In Part 2 of our May series on women and their hormones, we are going to talk progesterone.
Progesterone has the root “-gest-” right in the middle to tell you that its most well-known functions are all about gestation or pregnancy. A woman makes this important hormone in a temporary endocrine gland called the corpus luteum, which is formed in the space that is left behind after an egg is released from her ovary. Pretty cool, right?
If the woman does not get pregnant, then the corpus luteum is reabsorbed, her progesterone levels drop, and she has her period. If a woman does get pregnant, then the corpus luteum will continue to make progesterone (the placenta will make it later, too) to help nourish the endometrium through pregnancy, suppress further ovulation, promote milk production, and more.
So without healthy progesterone levels, women can have many challenges with conception and maintenance of a healthy pregnancy.
Because ovulation must take place for progesterone to be made, levels are commonly low in women who have difficulties with normal ovulation. Common causes of ovulation challenges are:
- Polycystic Ovarian Syndrome (PCOS)
- Thyroid disorders
- Elevated levels of the hormone prolactin (hyperprolactinemia)
- Being significantly over or under weight
- Excessive exercise (Female Athlete Triad)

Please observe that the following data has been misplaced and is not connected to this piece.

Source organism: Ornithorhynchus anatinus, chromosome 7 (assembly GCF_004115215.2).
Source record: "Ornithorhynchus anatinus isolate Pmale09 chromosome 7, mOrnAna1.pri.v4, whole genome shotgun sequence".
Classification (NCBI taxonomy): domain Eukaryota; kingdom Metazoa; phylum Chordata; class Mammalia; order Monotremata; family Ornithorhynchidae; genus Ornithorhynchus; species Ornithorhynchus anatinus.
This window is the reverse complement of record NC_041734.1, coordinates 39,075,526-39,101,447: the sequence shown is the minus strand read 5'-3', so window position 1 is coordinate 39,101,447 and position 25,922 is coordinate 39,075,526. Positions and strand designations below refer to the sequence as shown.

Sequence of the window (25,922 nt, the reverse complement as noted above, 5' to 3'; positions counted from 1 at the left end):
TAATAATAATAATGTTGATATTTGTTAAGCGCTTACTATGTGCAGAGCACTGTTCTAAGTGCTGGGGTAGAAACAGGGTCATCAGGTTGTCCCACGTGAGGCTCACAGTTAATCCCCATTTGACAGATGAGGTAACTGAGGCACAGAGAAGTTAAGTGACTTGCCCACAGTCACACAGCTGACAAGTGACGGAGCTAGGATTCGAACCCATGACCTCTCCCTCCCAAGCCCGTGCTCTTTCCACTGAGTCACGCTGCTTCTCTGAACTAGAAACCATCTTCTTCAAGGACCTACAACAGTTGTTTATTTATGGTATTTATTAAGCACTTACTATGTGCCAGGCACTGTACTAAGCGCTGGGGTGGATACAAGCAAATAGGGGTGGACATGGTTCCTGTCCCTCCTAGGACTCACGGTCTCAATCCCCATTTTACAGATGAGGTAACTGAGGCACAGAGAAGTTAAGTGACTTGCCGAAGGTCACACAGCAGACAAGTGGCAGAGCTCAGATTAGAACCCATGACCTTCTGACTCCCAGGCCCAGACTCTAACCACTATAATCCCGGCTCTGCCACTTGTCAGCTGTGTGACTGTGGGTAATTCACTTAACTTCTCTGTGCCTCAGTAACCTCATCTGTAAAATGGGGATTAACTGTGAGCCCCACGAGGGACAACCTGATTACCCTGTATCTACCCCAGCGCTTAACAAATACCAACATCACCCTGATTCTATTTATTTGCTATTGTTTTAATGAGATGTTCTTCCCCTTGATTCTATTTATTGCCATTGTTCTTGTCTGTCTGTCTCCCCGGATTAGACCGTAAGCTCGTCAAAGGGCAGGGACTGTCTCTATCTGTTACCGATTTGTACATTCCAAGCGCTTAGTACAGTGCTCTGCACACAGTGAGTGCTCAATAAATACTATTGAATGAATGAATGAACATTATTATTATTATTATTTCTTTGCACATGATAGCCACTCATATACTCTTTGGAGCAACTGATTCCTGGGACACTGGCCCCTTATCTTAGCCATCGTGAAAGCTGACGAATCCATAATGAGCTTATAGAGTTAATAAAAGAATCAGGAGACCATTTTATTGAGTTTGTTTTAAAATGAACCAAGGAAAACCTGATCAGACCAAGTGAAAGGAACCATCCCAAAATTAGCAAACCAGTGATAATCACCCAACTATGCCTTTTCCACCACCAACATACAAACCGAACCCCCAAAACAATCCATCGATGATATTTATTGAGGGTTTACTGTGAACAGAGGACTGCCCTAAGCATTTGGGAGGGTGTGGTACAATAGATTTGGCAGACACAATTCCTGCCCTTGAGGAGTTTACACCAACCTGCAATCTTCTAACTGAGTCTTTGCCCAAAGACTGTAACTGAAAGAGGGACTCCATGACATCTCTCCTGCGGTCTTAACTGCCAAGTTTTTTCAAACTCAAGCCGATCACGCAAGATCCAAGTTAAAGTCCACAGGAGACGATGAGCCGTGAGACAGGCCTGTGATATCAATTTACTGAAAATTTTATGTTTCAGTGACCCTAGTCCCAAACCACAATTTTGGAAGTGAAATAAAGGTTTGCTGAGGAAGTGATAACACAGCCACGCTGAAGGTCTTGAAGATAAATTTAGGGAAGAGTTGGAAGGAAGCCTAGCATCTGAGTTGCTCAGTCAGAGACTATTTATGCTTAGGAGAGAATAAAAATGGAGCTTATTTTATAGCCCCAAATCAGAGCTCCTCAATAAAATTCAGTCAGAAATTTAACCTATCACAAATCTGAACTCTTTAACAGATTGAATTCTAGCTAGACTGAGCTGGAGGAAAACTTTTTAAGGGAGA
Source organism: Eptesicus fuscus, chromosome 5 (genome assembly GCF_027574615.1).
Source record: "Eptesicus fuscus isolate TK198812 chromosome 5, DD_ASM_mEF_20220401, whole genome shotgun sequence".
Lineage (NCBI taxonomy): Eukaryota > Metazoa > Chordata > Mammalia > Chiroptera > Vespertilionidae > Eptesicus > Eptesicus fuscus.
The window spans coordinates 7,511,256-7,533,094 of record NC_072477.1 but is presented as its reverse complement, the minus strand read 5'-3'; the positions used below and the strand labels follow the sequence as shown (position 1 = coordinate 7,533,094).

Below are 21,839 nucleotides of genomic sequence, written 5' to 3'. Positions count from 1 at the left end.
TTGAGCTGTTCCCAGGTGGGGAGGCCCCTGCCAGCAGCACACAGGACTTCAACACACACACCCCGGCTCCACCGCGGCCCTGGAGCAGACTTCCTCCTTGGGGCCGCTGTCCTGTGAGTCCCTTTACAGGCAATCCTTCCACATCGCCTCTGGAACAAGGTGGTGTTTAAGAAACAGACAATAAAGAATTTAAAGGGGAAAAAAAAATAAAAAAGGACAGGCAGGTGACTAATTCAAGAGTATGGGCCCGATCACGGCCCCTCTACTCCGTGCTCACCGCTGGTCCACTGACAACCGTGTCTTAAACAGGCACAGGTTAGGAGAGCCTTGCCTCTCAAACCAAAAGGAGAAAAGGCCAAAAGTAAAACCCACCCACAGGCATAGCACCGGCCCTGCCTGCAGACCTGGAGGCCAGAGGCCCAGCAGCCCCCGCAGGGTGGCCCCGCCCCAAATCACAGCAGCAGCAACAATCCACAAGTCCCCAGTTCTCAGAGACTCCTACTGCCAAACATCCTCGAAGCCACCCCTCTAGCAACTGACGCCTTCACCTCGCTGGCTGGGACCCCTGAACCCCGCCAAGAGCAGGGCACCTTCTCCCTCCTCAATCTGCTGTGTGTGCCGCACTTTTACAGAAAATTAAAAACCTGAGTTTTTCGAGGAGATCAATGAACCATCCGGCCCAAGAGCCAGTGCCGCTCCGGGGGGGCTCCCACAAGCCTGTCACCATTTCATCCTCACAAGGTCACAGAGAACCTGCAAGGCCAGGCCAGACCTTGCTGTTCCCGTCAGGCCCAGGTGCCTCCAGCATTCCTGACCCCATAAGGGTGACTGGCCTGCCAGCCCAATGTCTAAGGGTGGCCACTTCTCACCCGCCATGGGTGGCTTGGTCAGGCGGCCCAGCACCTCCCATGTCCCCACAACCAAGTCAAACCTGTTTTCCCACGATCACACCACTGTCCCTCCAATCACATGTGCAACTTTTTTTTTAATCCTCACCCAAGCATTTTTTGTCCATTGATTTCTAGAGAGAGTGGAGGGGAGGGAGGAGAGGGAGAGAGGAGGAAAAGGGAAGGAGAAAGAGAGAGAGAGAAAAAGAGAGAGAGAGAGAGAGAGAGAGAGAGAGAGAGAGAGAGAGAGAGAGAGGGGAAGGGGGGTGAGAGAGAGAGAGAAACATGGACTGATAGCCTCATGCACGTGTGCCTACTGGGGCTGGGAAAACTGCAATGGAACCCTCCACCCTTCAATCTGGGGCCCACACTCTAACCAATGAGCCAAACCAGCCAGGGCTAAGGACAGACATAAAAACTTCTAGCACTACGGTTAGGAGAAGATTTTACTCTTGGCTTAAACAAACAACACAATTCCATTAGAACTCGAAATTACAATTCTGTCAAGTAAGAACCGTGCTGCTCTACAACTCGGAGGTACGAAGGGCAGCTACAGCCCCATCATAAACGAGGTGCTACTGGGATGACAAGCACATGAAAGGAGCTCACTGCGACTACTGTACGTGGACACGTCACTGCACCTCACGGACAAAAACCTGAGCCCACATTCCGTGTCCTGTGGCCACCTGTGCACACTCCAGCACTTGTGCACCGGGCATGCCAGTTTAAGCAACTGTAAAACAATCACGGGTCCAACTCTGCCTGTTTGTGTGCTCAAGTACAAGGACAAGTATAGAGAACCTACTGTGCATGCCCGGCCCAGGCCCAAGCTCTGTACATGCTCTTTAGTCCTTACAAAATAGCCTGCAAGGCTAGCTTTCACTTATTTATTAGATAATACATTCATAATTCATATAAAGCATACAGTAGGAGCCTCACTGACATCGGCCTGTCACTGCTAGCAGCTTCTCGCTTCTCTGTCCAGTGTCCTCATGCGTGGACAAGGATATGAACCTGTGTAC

- Extreme stress
A high progesterone level is not common but it can happen in conditions like Congenital Adrenal Hyperplasia (CAH). A spike in levels before a woman has her period is associated with the common symptoms of Pre-Menstrual Syndrome (PMS), such as breast tenderness, bloating, fatigue, and mood fluctuations.
Progesterone, like most of a woman’s hormones, also has other roles in maintaining her health; most notably, it is supportive for bone, breast, metabolic, and brain health.
To gain an in-depth understanding of your most important hormone biomarkers and other key biomarkers for women’s health, order the WellnessFX Women’s Health Panel (https://www.wellnessfx.com/womens-health), and schedule a consultation with one of our skilled practitioners to gain valuable insights into your health.
The posts on this blog are for information only, and are not intended to substitute for a doctor-patient or other healthcare professional-patient relationship nor do they constitute medical or healthcare advice of any kind. Any information in these posts should not be acted upon without consideration of primary source material and professional input from one's own healthcare professionals.